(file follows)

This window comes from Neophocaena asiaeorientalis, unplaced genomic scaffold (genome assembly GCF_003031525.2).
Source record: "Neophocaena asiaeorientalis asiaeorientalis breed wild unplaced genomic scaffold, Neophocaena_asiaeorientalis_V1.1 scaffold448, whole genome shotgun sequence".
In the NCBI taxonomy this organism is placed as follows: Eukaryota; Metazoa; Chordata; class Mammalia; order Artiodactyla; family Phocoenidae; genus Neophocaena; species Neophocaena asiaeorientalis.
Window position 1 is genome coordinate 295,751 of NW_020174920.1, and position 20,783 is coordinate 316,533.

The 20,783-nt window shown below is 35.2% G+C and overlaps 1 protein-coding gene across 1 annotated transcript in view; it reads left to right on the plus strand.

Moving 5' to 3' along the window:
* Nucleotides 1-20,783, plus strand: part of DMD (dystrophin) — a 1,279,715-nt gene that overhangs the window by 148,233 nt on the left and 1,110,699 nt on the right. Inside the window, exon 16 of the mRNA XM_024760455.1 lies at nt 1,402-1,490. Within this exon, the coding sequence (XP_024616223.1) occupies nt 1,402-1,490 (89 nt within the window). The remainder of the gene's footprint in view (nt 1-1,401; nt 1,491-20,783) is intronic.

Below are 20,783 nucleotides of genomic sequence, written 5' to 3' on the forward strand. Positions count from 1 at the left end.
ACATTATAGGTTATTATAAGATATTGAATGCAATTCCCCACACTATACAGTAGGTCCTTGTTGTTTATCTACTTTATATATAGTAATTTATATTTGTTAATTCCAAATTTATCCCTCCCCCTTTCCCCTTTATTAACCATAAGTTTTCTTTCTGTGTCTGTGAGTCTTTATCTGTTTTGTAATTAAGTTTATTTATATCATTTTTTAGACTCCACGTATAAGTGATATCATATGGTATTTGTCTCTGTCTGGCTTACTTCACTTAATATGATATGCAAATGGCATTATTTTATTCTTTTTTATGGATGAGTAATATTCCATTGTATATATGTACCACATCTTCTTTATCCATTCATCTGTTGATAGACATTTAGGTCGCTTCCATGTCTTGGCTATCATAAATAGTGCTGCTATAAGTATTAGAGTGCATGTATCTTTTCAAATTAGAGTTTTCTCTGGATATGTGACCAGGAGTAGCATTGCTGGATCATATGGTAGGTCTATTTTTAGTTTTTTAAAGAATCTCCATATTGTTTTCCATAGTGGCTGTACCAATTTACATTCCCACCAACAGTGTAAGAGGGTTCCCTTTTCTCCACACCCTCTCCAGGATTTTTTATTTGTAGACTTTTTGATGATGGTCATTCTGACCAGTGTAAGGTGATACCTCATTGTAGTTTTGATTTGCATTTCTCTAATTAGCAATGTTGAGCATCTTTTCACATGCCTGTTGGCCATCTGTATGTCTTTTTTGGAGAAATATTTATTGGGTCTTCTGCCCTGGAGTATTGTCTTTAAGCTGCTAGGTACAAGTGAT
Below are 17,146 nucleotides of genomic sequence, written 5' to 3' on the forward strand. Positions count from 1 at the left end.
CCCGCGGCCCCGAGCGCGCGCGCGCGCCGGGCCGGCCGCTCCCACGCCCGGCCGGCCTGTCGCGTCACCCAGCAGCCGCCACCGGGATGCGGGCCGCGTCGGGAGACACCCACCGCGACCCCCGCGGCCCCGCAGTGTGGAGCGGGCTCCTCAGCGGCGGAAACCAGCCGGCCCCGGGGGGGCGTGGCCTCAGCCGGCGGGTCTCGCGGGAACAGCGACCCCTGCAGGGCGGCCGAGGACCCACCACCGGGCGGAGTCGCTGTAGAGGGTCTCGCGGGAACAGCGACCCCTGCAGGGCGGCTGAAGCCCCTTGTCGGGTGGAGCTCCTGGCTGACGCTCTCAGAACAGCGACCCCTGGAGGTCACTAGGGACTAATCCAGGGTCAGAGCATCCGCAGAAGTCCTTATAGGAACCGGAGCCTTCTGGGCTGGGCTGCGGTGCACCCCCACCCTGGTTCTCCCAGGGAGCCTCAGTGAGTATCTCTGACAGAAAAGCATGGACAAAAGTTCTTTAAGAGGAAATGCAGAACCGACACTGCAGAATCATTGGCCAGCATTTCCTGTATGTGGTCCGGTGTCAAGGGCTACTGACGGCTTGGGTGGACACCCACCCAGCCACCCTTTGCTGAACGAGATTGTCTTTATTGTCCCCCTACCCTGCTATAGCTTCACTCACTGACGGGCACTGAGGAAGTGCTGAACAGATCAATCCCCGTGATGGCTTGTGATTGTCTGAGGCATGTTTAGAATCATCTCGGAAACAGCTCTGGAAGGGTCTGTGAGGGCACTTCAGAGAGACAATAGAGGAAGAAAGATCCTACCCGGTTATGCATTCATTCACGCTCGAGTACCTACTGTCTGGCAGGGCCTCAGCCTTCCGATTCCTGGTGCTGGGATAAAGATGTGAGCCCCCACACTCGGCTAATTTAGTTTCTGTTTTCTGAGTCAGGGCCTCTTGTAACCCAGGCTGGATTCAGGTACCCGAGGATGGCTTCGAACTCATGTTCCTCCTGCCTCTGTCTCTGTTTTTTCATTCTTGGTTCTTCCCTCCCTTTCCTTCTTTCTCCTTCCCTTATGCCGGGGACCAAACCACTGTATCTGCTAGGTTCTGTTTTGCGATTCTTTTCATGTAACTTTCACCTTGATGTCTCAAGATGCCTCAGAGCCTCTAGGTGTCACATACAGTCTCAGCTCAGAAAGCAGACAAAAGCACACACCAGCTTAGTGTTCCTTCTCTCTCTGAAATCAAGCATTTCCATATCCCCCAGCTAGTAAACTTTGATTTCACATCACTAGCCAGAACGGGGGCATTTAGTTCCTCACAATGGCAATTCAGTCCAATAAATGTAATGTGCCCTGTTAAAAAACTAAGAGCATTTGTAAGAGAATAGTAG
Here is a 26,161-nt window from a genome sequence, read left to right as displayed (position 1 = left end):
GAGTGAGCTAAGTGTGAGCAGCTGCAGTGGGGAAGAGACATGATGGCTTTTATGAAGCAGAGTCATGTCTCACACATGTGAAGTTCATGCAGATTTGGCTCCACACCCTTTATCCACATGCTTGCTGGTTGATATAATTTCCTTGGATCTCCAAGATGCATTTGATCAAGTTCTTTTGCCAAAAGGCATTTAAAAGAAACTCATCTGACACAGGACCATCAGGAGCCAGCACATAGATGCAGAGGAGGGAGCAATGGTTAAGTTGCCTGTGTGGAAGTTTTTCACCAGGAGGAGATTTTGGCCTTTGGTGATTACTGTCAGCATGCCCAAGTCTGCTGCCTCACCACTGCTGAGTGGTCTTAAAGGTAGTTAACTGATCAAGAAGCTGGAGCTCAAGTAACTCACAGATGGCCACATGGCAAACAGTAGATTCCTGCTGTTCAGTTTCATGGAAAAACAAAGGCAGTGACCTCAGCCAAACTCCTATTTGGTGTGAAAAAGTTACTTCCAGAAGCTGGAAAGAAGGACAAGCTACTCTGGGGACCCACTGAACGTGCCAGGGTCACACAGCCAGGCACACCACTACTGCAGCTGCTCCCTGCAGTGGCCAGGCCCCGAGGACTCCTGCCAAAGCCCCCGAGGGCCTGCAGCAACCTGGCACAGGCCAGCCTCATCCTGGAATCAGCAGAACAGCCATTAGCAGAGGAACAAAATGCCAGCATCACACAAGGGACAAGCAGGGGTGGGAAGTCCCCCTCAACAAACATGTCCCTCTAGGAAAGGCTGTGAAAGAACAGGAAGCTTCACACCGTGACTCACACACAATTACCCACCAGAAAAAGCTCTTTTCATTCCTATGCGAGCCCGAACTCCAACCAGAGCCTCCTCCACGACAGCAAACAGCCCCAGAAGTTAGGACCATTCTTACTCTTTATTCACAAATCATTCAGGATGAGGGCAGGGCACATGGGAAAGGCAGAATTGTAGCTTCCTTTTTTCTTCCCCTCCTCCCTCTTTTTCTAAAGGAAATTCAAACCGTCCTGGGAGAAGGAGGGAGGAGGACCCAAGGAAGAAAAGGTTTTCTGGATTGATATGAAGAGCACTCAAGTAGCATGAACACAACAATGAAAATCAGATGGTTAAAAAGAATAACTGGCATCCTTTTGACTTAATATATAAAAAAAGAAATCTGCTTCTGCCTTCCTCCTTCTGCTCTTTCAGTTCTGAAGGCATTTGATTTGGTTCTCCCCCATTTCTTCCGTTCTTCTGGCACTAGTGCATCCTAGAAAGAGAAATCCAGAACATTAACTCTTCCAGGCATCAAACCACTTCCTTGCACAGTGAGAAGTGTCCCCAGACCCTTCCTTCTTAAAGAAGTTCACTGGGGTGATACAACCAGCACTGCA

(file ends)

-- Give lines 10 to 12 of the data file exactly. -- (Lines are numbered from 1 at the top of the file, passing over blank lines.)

Below are 17,146 nucleotides of genomic sequence, written 5' to 3' on the forward strand. Positions count from 1 at the left end.
CCCGCGGCCCCGAGCGCGCGCGCGCGCCGGGCCGGCCGCTCCCACGCCCGGCCGGCCTGTCGCGTCACCCAGCAGCCGCCACCGGGATGCGGGCCGCGTCGGGAGACACCCACCGCGACCCCCGCGGCCCCGCAGTGTGGAGCGGGCTCCTCAGCGGCGGAAACCAGCCGGCCCCGGGGGGGCGTGGCCTCAGCCGGCGGGTCTCGCGGGAACAGCGACCCCTGCAGGGCGGCCGAGGACCCACCACCGGGCGGAGTCGCTGTAGAGGGTCTCGCGGGAACAGCGACCCCTGCAGGGCGGCTGAAGCCCCTTGTCGGGTGGAGCTCCTGGCTGACGCTCTCAGAACAGCGACCCCTGGAGGTCACTAGGGACTAATCCAGGGTCAGAGCATCCGCAGAAGTCCTTATAGGAACCGGAGCCTTCTGGGCTGGGCTGCGGTGCACCCCCACCCTGGTTCTCCCAGGGAGCCTCAGTGAGTATCTCTGACAGAAAAGCATGGACAAAAGTTCTTTAAGAGGAAATGCAGAACCGACACTGCAGAATCATTGGCCAGCATTTCCTGTATGTGGTCCGGTGTCAAGGGCTACTGACGGCTTGGGTGGACACCCACCCAGCCACCCTTTGCTGAACGAGATTGTCTTTATTGTCCCCCTACCCTGCTATAGCTTCACTCACTGACGGGCACTGAGGAAGTGCTGAACAGATCAATCCCCGTGATGGCTTGTGATTGTCTGAGGCATGTTTAGAATCATCTCGGAAACAGCTCTGGAAGGGTCTGTGAGGGCACTTCAGAGAGACAATAGAGGAAGAAAGATCCTACCCGGTTATGCATTCATTCACGCTCGAGTACCTACTGTCTGGCAGGGCCTCAGCCTTCCGATTCCTGGTGCTGGGATAAAGATGTGAGCCCCCACACTCGGCTAATTTAGTTTCTGTTTTCTGAGTCAGGGCCTCTTGTAACCCAGGCTGGATTCAGGTACCCGAGGATGGCTTCGAACTCATGTTCCTCCTGCCTCTGTCTCTGTTTTTTCATTCTTGGTTCTTCCCTCCCTTTCCTTCTTTCTCCTTCCCTTATGCCGGGGACCAAACCACTGTATCTGCTAGGTTCTGTTTTGCGATTCTTTTCATGTAACTTTCACCTTGATGTCTCAAGATGCCTCAGAGCCTCTAGGTGTCACATACAGTCTCAGCTCAGAAAGCAGACAAAAGCACACACCAGCTTAGTGTTCCTTCTCTCTCTGAAATCAAGCATTTCCATATCCCCCAGCTAGTAAACTTTGATTTCACATCACTAGCCAGAACGGGGGCATTTAGTTCCTCACAATGGCAATTCAGTCCAATAAATGTAATGTGCCCTGTTAAAAAACTAAGAGCATTTGTAAGAGAATAGTAG
Here is a 26,161-nt window from a genome sequence, read left to right as displayed (position 1 = left end):